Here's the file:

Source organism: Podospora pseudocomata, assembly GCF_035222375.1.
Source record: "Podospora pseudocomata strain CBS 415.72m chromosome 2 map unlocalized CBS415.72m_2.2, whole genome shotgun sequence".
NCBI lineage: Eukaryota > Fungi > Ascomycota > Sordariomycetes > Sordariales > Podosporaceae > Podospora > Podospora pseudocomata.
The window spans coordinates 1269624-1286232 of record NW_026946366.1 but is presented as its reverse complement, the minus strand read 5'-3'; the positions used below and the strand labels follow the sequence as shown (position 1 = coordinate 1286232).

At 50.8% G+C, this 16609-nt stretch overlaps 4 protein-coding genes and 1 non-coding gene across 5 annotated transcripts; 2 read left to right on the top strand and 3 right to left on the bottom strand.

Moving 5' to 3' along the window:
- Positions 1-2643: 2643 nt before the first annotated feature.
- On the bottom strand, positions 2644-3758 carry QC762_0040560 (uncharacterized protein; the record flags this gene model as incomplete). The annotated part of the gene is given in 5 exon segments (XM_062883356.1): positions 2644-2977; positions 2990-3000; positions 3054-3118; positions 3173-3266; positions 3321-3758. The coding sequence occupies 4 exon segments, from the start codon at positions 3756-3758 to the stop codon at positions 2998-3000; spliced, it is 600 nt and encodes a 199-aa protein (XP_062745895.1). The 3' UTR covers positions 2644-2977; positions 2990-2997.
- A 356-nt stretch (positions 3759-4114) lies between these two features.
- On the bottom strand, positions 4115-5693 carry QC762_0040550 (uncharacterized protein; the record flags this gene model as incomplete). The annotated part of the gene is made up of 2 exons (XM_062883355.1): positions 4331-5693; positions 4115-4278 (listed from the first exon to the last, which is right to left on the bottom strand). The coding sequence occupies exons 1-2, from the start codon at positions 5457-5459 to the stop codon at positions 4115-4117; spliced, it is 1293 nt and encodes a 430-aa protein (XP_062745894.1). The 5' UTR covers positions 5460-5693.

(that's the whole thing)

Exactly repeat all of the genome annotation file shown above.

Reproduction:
Source organism: Podospora pseudocomata, assembly GCF_035222375.1.
Source record: "Podospora pseudocomata strain CBS 415.72m chromosome 2 map unlocalized CBS415.72m_2.2, whole genome shotgun sequence".
NCBI lineage: Eukaryota > Fungi > Ascomycota > Sordariomycetes > Sordariales > Podosporaceae > Podospora > Podospora pseudocomata.
The window spans coordinates 1269624-1286232 of record NW_026946366.1 but is presented as its reverse complement, the minus strand read 5'-3'; the positions used below and the strand labels follow the sequence as shown (position 1 = coordinate 1286232).

At 50.8% G+C, this 16609-nt stretch overlaps 4 protein-coding genes and 1 non-coding gene across 5 annotated transcripts; 2 read left to right on the top strand and 3 right to left on the bottom strand.

Moving 5' to 3' along the window:
- Positions 1-2643: 2643 nt before the first annotated feature.
- On the bottom strand, positions 2644-3758 carry QC762_0040560 (uncharacterized protein; the record flags this gene model as incomplete). The annotated part of the gene is given in 5 exon segments (XM_062883356.1): positions 2644-2977; positions 2990-3000; positions 3054-3118; positions 3173-3266; positions 3321-3758. The coding sequence occupies 4 exon segments, from the start codon at positions 3756-3758 to the stop codon at positions 2998-3000; spliced, it is 600 nt and encodes a 199-aa protein (XP_062745895.1). The 3' UTR covers positions 2644-2977; positions 2990-2997.
- A 356-nt stretch (positions 3759-4114) lies between these two features.
- On the bottom strand, positions 4115-5693 carry QC762_0040550 (uncharacterized protein; the record flags this gene model as incomplete). The annotated part of the gene is made up of 2 exons (XM_062883355.1): positions 4331-5693; positions 4115-4278 (listed from the first exon to the last, which is right to left on the bottom strand). The coding sequence occupies exons 1-2, from the start codon at positions 5457-5459 to the stop codon at positions 4115-4117; spliced, it is 1293 nt and encodes a 430-aa protein (XP_062745894.1). The 5' UTR covers positions 5460-5693.